This project sought to test the utility of post-delivery human placenta (HP) as a vascular model for liquid embolic agent (LEA) simulation, along with adjunctive techniques.Materials and methods
Twelve LEA injections were performed under fluoroscopy in HP with two reflux control methods: dual lumen ‘mini’ balloon-catheter (n=9); and injection after proximal nBCA plug formation through a second microcatheter (‘pressure cooker’) (n=3). Measured outcomes included liquid embolic agent (LEA) advancement and reflux. Reflux was categorized into three grades: grade 0=no reflux; grade 1=occlusion of side branches without reflux beyond the balloon or plug; and grade 2=reflux beyond the balloon or plug.Results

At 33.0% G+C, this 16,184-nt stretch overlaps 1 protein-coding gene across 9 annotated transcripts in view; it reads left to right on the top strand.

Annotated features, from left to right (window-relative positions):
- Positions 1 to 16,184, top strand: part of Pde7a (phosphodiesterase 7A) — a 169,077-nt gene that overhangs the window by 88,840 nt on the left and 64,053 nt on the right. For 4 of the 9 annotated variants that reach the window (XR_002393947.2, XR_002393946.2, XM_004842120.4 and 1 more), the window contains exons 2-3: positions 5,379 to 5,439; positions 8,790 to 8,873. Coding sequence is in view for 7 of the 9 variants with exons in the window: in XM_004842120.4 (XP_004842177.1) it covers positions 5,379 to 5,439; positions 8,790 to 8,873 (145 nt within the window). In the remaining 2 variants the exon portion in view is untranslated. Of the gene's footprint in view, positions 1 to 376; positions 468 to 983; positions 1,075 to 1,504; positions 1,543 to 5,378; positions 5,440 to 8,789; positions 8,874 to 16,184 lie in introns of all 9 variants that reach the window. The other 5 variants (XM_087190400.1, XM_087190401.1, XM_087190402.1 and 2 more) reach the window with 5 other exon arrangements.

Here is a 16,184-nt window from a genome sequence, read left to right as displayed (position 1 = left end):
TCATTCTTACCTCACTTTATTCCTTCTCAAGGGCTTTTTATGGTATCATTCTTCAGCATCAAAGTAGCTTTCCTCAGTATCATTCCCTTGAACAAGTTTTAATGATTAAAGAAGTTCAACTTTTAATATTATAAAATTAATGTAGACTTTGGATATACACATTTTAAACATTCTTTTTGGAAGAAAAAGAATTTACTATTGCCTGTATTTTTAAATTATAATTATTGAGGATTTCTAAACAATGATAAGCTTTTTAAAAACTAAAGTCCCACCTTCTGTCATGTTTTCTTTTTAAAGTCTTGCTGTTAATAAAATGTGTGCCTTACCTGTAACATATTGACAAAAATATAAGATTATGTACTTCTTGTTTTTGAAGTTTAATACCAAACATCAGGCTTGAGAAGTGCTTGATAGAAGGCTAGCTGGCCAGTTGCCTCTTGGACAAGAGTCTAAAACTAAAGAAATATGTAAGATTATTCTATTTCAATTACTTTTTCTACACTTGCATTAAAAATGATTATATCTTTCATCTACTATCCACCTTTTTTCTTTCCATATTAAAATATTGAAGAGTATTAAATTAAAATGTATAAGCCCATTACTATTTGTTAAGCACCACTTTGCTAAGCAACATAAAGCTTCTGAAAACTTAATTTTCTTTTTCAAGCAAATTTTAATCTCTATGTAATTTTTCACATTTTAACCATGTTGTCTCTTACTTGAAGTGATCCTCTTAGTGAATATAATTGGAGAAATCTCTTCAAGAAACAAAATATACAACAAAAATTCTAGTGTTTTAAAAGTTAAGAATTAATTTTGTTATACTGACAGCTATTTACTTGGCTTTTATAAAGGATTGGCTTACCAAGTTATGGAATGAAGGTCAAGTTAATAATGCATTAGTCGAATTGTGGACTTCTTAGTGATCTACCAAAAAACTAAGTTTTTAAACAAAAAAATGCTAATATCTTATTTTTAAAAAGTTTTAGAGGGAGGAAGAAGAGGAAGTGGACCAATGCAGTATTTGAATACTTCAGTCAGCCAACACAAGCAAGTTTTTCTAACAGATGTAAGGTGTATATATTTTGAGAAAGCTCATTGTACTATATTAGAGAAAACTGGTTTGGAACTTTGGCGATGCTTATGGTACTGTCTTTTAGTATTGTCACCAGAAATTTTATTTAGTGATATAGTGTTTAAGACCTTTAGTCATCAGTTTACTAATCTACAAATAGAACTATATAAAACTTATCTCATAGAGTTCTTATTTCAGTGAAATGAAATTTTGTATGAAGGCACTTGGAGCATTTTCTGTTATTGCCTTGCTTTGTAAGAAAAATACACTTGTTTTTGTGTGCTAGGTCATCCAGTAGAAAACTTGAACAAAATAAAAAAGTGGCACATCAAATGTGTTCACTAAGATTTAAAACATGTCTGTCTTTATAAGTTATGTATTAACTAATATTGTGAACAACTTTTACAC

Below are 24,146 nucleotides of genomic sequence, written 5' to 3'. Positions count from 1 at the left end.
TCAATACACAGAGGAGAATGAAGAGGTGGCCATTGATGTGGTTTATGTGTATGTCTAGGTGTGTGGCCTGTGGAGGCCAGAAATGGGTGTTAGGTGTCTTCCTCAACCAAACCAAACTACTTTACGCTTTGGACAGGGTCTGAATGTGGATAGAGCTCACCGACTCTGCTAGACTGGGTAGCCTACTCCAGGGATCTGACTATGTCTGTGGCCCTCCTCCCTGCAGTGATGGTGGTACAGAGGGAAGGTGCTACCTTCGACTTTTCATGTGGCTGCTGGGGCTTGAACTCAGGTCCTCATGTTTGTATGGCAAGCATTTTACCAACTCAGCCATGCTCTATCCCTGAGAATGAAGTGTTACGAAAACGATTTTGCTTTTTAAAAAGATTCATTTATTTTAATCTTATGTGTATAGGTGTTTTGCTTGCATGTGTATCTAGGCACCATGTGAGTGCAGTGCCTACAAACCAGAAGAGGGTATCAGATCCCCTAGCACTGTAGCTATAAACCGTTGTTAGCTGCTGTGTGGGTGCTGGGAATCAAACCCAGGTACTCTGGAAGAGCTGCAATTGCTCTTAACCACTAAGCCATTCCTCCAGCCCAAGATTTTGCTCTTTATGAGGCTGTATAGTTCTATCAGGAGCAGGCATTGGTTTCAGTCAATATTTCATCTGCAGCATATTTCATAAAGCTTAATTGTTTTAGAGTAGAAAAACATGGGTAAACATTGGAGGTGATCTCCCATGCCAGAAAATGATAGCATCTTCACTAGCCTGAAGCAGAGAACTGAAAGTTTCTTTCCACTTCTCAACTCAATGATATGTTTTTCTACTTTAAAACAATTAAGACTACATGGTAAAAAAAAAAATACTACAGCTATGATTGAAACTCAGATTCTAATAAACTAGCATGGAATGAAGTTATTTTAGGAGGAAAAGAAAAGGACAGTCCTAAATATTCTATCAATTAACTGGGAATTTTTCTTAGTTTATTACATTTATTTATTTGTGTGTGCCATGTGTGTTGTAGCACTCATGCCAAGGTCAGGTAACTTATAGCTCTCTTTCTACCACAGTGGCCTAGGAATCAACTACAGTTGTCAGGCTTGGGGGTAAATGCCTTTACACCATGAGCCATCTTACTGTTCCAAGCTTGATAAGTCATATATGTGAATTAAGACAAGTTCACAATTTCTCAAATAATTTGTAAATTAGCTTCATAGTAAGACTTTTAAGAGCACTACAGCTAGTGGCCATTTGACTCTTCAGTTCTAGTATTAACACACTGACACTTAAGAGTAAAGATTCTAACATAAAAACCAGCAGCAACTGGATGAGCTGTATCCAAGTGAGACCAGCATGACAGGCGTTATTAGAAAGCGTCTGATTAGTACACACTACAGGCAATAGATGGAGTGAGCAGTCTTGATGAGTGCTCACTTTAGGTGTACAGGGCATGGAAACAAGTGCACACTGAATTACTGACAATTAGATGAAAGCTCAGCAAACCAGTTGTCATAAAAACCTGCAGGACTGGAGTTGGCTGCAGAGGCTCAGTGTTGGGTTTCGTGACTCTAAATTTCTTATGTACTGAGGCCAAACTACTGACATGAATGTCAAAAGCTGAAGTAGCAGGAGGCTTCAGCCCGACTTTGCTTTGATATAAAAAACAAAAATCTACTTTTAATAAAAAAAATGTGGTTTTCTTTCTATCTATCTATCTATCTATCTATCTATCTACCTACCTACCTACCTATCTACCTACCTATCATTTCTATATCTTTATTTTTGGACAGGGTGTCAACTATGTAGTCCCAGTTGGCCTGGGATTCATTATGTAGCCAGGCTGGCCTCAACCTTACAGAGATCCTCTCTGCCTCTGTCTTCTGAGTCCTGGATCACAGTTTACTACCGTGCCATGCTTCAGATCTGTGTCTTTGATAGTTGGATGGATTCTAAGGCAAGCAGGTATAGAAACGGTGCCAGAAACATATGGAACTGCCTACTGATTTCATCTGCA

Simulation success was greater when a balloon was used rather than with a nBCA plug (89% vs 33%, P=0.054). In eight successful balloon-assisted injections, the reflux grades were: 50% grade 0; 12.5% grade 1; and 37.5% grade 2. The one successful nBCA plug injection had grade 2 reflux. All grade 2 balloon injections occurred when the balloon was positioned across a vessel bifurcation.Conclusions
HP provides excellent simulation for liquid embolic agents with a dual lumen balloon catheter.